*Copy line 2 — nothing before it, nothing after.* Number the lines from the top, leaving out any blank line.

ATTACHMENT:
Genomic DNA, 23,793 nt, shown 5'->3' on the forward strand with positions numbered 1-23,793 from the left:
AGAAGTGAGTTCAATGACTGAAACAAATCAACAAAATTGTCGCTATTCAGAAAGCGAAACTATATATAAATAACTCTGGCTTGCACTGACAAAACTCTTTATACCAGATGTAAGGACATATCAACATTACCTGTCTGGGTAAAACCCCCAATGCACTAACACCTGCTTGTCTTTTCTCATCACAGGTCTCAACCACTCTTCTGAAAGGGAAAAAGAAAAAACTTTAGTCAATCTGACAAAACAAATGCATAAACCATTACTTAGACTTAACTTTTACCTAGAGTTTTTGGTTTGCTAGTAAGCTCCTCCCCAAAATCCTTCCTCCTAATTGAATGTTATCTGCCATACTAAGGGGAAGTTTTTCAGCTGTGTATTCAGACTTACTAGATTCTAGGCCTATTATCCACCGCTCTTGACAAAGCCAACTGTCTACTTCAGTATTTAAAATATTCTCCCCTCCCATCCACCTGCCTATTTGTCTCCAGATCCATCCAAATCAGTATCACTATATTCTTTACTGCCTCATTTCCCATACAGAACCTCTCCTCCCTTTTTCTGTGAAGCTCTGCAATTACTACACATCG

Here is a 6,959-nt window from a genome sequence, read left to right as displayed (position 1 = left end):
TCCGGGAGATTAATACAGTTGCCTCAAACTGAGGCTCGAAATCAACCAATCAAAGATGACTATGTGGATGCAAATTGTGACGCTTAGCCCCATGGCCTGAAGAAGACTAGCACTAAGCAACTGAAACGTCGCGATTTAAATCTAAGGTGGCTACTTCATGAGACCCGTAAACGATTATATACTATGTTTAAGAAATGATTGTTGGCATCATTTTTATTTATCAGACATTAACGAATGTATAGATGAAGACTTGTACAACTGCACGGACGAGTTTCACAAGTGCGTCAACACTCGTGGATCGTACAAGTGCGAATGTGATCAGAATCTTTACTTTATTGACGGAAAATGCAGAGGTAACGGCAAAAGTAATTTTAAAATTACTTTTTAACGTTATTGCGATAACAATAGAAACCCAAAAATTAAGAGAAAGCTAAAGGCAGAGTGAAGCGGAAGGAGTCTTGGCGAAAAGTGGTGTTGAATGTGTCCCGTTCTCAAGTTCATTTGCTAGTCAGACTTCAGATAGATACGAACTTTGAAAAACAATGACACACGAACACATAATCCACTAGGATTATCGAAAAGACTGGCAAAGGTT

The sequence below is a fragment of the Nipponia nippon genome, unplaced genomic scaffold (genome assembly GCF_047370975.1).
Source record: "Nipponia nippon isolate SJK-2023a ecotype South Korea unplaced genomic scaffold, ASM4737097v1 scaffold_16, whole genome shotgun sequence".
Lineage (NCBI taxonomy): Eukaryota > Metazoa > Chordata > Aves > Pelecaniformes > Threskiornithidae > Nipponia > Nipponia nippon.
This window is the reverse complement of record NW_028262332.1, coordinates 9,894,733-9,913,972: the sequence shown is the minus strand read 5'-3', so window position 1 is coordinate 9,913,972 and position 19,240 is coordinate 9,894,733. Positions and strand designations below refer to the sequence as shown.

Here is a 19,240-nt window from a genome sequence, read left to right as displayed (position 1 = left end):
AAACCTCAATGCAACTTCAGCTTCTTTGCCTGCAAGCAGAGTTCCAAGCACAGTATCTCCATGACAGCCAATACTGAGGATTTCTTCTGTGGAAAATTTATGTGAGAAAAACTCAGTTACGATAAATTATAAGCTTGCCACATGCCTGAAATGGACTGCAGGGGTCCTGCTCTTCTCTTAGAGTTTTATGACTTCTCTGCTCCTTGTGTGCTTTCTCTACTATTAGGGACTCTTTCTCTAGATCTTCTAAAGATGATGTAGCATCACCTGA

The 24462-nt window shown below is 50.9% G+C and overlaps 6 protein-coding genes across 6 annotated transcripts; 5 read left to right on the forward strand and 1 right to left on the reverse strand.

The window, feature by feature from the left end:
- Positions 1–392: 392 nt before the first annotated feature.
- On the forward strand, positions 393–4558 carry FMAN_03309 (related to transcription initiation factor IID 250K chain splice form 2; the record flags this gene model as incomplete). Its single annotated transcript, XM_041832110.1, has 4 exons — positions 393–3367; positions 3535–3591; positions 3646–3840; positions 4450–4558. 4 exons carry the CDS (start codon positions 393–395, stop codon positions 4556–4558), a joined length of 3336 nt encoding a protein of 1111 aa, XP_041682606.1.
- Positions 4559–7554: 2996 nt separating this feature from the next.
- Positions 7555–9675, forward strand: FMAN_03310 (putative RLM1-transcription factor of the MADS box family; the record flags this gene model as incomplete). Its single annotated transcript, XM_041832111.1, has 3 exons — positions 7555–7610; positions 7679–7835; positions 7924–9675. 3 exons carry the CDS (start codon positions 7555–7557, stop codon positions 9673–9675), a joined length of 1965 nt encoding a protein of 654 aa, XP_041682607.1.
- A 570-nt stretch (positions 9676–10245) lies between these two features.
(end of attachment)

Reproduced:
AGAAGTGAGTTCAATGACTGAAACAAATCAACAAAATTGTCGCTATTCAGAAAGCGAAACTATATATAAATAACTCTGGCTTGCACTGACAAAACTCTTTATACCAGATGTAAGGACATATCAACATTACCTGTCTGGGTAAAACCCCCAATGCACTAACACCTGCTTGTCTTTTCTCATCACAGGTCTCAACCACTCTTCTGAAAGGGAAAAAGAAAAAACTTTAGTCAATCTGACAAAACAAATGCATAAACCATTACTTAGACTTAACTTTTACCTAGAGTTTTTGGTTTGCTAGTAAGCTCCTCCCCAAAATCCTTCCTCCTAATTGAATGTTATCTGCCATACTAAGGGGAAGTTTTTCAGCTGTGTATTCAGACTTACTAGATTCTAGGCCTATTATCCACCGCTCTTGACAAAGCCAACTGTCTACTTCAGTATTTAAAATATTCTCCCCTCCCATCCACCTGCCTATTTGTCTCCAGATCCATCCAAATCAGTATCACTATATTCTTTACTGCCTCATTTCCCATACAGAACCTCTCCTCCCTTTTTCTGTGAAGCTCTGCAATTACTACACATCG